Agriculture
Where Have All the Bees Gone?
Chicken Eggs as Drug Factories
Making the most of a meal
Amphibians
Poison Dart Frogs
Salamanders
Toads
Animals
Hot Pepper, Hot Spider
A Butterfly's New Green Glow
A Sense of Danger
Behavior
A Global Warming Flap
Memory by Hypnosis
Talking with Hands
Birds
Flamingos
Crows
Falcons
Chemistry and Materials
Spinning Clay into Cotton
A Butterfly's Electric Glow
Cooking Up Superhard Diamonds
Computers
Nonstop Robot
Computers with Attitude
It's a Small E-mail World After All
Dinosaurs and Fossils
A Rainforest Trapped in Amber
Dino Bite Leaves a Tooth
Winged Insects May Go Way Back
E Learning Jamaica
Results of GSAT are in schools this week
2014 GSAT Results for Jamaican Kids
E Learning in Jamaica WIN PRIZES and try our Fun Animated Games
Earth
Deep Drilling at Sea
Surf Watch
Getting the dirt on carbon
Environment
Forests as a Tsunami Shield
What is groundwater
Out in the Cold
Finding the Past
Digging Up Stone Age Art
A Plankhouse Past
Ancient Art on the Rocks
Fish
Salmon
Dogfish
Perches
Food and Nutrition
Making good, brown fat
Strong Bones for Life
Turning to Sweets, Fats to Calm the Brain
GSAT English Rules
Finding Subjects and Verbs
Pronouns
Who vs. That vs. Which
GSAT Exam Preparation Jamaica
2014 GSAT Results for Jamaican Kids
March 21-22, 2013: Over 43,000 students will take the GSAT Exam
GSAT Scholarship
GSAT Exams Jamaica Scholarships
Access denied - Disabled boy aces GSAT
GSAT Scholarship
2014 GSAT Results for Jamaican Kids
GSAT Mathematics
Prime Time for Cicadas
GSAT Mathematics Quiz, Teaching Math, teaching anxiety
Monkeys Count
Human Body
Music in the Brain
Fighting Off Micro-Invader Epidemics
Running with Sneaker Science
Invertebrates
Arachnids
Scallops
Fleas
Mammals
Bison
Beagles
Sperm Whale
Parents
Expert report highlights the importance to parents of reading to children!
How children learn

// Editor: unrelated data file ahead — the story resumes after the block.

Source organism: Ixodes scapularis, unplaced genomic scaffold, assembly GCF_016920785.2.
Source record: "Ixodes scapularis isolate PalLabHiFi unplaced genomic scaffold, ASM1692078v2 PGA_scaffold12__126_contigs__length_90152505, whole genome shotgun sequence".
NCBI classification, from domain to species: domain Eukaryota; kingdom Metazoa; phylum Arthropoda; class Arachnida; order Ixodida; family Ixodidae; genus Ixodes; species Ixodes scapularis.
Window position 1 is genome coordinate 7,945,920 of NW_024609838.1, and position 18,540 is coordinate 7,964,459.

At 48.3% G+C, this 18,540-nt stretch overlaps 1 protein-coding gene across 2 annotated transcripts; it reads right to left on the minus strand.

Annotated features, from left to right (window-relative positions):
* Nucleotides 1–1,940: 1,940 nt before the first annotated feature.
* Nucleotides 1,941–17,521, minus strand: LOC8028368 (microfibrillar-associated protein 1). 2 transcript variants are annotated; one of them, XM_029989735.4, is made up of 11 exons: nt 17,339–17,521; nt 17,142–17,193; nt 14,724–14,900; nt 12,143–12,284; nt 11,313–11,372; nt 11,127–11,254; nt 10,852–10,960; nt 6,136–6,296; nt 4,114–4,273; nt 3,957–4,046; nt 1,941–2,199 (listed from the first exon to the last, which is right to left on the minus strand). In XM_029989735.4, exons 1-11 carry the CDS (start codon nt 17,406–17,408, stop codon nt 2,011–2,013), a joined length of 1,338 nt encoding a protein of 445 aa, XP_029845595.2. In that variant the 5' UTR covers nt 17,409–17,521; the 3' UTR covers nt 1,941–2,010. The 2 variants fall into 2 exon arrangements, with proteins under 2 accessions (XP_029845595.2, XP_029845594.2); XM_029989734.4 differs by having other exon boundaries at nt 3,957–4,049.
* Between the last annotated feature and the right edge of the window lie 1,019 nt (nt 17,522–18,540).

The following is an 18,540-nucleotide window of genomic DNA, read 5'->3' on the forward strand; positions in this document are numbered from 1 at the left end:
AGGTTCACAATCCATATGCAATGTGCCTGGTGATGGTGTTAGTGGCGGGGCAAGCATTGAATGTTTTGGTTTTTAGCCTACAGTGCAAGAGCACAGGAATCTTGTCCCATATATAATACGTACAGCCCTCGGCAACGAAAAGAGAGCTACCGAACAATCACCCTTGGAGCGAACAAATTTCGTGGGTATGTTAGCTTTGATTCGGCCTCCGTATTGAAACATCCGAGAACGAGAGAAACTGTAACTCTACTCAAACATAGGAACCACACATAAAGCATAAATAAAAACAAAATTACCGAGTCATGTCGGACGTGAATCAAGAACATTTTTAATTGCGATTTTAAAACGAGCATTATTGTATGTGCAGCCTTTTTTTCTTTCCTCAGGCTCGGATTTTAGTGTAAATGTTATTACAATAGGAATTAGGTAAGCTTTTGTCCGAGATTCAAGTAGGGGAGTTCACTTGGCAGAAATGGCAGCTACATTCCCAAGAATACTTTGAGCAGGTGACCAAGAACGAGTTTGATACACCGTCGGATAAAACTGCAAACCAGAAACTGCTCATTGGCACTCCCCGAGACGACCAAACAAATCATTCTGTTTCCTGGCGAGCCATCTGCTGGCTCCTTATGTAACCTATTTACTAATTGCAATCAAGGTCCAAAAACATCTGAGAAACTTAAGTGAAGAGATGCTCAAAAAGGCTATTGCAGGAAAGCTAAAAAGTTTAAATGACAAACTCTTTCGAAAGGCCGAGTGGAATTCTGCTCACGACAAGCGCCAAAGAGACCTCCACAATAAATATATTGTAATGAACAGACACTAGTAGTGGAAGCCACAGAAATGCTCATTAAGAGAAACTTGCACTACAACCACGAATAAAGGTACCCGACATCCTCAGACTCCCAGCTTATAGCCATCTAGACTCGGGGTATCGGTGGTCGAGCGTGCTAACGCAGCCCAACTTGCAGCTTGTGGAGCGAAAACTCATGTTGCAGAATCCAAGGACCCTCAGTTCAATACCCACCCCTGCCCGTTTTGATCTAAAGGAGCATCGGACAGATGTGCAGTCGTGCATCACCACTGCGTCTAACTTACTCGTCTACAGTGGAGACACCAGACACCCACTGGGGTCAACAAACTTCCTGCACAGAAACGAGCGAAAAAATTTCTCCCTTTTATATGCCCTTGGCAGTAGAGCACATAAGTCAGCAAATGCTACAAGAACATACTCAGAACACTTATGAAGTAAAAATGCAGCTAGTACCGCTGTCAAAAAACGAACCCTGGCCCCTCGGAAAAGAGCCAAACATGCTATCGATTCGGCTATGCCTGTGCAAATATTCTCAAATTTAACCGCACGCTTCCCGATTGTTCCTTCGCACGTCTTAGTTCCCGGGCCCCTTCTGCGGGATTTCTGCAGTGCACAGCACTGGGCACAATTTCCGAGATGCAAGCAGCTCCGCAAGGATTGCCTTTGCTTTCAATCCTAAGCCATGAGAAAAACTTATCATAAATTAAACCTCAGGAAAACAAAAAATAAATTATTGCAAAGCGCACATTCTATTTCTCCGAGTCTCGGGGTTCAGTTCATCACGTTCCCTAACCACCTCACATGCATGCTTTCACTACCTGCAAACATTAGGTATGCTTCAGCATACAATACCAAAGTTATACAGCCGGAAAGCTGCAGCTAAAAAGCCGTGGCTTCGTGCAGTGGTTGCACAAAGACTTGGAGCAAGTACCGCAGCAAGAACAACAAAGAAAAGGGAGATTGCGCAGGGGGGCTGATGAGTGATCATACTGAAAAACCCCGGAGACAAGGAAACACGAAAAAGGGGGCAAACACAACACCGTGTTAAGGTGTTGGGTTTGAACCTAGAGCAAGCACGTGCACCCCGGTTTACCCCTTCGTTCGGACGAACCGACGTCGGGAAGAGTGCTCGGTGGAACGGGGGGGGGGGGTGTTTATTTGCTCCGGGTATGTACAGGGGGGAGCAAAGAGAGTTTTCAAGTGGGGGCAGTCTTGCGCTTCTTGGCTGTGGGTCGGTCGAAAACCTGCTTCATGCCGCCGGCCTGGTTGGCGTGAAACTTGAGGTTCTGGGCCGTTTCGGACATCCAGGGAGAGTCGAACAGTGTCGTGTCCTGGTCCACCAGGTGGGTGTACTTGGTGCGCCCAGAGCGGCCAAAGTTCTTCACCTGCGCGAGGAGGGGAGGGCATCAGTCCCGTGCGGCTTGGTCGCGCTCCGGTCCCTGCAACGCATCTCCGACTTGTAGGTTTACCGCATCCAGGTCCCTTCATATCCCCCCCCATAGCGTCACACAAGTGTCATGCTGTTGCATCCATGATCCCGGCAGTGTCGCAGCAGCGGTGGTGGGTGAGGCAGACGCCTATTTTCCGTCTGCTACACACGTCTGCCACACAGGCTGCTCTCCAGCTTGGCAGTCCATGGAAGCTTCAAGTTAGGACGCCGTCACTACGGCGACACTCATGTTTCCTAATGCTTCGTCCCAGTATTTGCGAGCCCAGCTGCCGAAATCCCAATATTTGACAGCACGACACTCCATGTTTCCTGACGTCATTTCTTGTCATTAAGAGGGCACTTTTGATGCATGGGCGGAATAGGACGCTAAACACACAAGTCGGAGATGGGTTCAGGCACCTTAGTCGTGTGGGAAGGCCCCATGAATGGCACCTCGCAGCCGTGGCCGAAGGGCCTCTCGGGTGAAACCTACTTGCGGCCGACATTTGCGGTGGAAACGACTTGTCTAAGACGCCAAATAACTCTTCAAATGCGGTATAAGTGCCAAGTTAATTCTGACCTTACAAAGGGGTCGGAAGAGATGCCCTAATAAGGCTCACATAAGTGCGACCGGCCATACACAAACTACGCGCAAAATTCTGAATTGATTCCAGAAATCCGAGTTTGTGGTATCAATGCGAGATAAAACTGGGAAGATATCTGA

Children and Media
Physics
Einstein's Skateboard
Speedy stars
One ring around them all
Plants
City Trees Beat Country Trees
Springing forward
Plants Travel Wind Highways
Reptiles
Gila Monsters
Geckos
Chameleons
Space and Astronomy
A Dead Star's Dusty Ring
Asteroid Moons
Pluto's New Moons
Technology and Engineering
Switchable Lenses Improve Vision
Algae Motors
Dancing with Robots
The Parts of Speech
What is a Noun
What is a Preposition?
Pronouns
Transportation
Charged cars that would charge
Tinkering With the Basic Bike
Seen on the Science Fair Scene
Weather
The Best Defense Is a Good Snow Fence
Science loses out when ice caps melt
Polar Ice Feels the Heat
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Flying the Hyper Skies

A little airplane has given new meaning to the term "going hyper." The Hyper-X recently broke the record for air-breathing jet planes when it traveled at a hypersonic speed of seven times the speed of sound. That's about 5,000 miles per hour. At this speed, you'd get around the world—flying along the equator—in less than 5 hours. The Hyper-X is an unmanned, experimental aircraft just 12 feet long. It achieves hypersonic speed using a special sort of engine known as a scramjet. It may sound like something from a comic book, but engineers have been experimenting with scramjets since the 1960s. For an engine to burn fuel and produce energy, it needs oxygen. A jet engine, like those on passenger airplanes, gets oxygen from the air. A rocket engine typically goes faster but has to carry its own supply of oxygen. A scramjet engine goes as fast as a rocket, but it doesn't have to carry its own oxygen supply. A scramjet's special design allows it to extract oxygen from the air that flows through the engine. And it does so without letting the fast-moving air put out the combustion flames. However, a scramjet engine works properly only at speeds greater than five times the speed of sound. A booster rocket carried the Hyper-X to an altitude of about 100,000 feet for its test flight. The aircraft's record-beating flight lasted just 11 seconds. In the future, engineers predict, airplanes equipped with scramjet engines could transport cargo quickly and cheaply to the brink of space. Hypersonic airliners could carry passengers anywhere in the world in just a few hours. Out of the three experimental Hyper-X aircraft built for NASA, only one is now left. The agency has plans for another, 11-second hypersonic flight, this time at 10 times the speed of sound. Hang on tight!—S. McDonagh

Flying the Hyper Skies
Flying the Hyper Skies








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